It depends on the context, and you've provided too little of it for a definitive answer.
Grammatically, there's no reason an article must be included after the phrase due to. For example:
We can't say for sure if this week's heat wave is due to global warming.
There is no need for an article before the phrase "global warming" in that sentence, so there's no need to put one there.
However, if I said:
There has been a scorching heat wave in Texas this week. There has also been an unusually high number of road rage incidents, but we can only speculate if this was due to the higher temperatures.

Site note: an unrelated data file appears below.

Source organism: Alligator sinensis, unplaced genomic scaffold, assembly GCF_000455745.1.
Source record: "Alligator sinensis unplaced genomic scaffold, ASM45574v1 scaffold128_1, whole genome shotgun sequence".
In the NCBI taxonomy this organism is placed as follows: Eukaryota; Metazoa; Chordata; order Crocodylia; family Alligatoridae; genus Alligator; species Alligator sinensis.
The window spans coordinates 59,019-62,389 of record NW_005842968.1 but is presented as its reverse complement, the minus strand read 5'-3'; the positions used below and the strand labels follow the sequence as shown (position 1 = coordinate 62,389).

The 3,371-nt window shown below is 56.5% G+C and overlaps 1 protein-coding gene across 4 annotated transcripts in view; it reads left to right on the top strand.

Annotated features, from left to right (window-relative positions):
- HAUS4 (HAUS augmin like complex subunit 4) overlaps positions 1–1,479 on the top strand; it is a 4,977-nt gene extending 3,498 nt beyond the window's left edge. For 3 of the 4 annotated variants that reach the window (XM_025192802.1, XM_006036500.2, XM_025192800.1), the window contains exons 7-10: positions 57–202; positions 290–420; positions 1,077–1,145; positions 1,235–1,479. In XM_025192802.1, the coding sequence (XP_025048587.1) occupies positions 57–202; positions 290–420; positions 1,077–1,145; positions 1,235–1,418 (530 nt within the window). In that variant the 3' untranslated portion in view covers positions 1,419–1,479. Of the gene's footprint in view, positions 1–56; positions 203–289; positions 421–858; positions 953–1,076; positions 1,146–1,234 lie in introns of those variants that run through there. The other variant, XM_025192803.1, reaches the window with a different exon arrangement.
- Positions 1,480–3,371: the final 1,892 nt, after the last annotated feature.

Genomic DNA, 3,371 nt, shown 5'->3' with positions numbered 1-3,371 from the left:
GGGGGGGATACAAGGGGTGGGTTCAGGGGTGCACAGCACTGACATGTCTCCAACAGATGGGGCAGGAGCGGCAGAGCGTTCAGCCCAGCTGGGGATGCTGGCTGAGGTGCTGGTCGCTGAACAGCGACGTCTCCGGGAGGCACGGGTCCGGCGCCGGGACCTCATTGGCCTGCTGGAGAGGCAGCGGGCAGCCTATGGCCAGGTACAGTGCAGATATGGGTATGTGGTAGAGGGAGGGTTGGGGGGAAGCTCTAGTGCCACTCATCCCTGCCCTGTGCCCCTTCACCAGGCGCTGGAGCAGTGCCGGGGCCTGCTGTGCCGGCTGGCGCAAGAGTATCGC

Here, the article works, because the noun higher temperatures was previously mentioned (not by name, but by implication, when the heat wave was mentioned).
In short, in a phrase like the one in your question, the use (or non-use) of an article depends on the words after the article, not before. For example, we could say:
The project was late due to the complex hardware and software designs inside the control unit.
More and more projects are experiencing cost overruns due to complex hardware and software designs.